*Proofs from THE BOOK*Aigner and Ziegler have attempted not to write that Book itself, which would be hubris on a grand scale, but to select proofs which would be candidates for inclusion in it, restricting themselves to those which use only basic higher mathematics.

A lot of solid mathematics is packed into *Proofs*. Its thirty chapters,
divided into sections on Number Theory, Geometry, Analysis, Combinatorics,
and Graph Theory, cover a broad range of subjects: the infinity of primes,
applications of Euler's formula, five-coloring of plane graphs, Latin
squares, the problem of the thirteen spheres, Borsuk's conjecture,
inequalities, the irrationality of pi, and so on. Each chapter is
largely independent; some include necessary background as an appendix.

The proofs included are all relatively accessible, but readers will
want to have done the better part of an undergraduate degree in pure
mathematics, or an equivalent. The key to the approachability of *Proofs*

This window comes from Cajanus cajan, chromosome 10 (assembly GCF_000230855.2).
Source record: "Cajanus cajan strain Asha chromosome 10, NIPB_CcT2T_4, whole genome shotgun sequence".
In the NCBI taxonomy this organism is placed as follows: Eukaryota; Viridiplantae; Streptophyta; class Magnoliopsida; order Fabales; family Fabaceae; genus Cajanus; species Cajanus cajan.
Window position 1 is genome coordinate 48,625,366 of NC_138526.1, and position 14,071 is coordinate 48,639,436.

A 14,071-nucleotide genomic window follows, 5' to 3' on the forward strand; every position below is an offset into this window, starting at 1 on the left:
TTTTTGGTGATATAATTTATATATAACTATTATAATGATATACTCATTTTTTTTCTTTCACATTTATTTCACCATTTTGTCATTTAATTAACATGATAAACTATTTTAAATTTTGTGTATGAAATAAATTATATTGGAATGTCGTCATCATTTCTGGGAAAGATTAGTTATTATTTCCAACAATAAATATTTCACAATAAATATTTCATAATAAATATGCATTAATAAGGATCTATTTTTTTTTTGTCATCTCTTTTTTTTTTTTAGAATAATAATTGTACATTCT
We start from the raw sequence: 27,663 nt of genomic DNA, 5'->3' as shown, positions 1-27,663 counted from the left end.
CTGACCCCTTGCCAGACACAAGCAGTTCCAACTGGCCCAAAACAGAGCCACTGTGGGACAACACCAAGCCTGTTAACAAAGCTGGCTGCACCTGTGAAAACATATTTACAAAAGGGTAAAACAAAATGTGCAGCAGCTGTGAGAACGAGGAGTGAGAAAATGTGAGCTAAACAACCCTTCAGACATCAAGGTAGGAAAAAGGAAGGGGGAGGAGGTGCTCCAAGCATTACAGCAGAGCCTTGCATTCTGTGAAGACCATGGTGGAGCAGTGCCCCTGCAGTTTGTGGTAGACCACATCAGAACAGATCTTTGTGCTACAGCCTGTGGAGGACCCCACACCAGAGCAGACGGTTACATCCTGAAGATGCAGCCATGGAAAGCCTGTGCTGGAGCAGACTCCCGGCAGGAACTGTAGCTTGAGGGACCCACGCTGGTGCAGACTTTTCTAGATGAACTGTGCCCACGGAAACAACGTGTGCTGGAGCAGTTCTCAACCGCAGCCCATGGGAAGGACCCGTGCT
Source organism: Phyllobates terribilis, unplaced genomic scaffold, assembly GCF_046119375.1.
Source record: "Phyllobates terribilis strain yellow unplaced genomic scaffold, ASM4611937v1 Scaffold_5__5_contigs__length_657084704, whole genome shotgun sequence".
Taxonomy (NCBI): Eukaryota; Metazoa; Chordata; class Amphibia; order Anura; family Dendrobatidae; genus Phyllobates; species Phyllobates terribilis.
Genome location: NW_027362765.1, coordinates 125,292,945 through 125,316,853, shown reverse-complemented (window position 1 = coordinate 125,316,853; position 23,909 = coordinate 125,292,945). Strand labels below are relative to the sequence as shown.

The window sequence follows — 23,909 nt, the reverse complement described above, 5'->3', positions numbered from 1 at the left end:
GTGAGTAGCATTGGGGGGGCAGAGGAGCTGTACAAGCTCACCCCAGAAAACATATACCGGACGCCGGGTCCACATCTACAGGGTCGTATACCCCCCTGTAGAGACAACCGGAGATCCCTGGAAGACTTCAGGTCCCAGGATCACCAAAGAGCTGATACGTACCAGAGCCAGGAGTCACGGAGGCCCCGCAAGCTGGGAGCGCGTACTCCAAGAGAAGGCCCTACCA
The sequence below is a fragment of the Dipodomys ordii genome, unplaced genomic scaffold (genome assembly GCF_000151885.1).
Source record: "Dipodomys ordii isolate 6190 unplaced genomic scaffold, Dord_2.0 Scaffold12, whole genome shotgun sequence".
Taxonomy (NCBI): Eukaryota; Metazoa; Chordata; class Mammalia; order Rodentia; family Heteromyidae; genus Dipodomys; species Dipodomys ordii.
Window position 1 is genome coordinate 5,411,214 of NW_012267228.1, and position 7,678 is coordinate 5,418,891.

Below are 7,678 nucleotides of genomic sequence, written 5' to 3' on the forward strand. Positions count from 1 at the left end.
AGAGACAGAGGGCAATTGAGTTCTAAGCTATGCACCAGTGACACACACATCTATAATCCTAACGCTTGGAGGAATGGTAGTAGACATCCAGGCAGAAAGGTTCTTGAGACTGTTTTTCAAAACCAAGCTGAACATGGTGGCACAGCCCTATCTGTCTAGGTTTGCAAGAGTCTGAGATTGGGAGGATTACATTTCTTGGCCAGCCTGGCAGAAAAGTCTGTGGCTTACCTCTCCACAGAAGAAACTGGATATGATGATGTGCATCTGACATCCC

lies not so much in the accessibility of its mathematics, however,
as in the rewards it offers: elegant proofs of interesting results,
which don't leave the reader feeling cheated or disappointed.

*Proofs from THE BOOK* would be ideal for anyone who studied pure
mathematics at university, hasn't done much mathematics since, and wants
to recapture some of its pleasures without too much work. Mathematics
students feeling unmotivated by more mundane and unexciting course-work
may also relish its approach, though it may also spoil them. *Proofs from
THE BOOK* is attractively presented, intellectually invigorating, and
a lot of fun.

Note: as of 2010, *Proofs from THE BOOK* was up to a fourth edition.

June 1999

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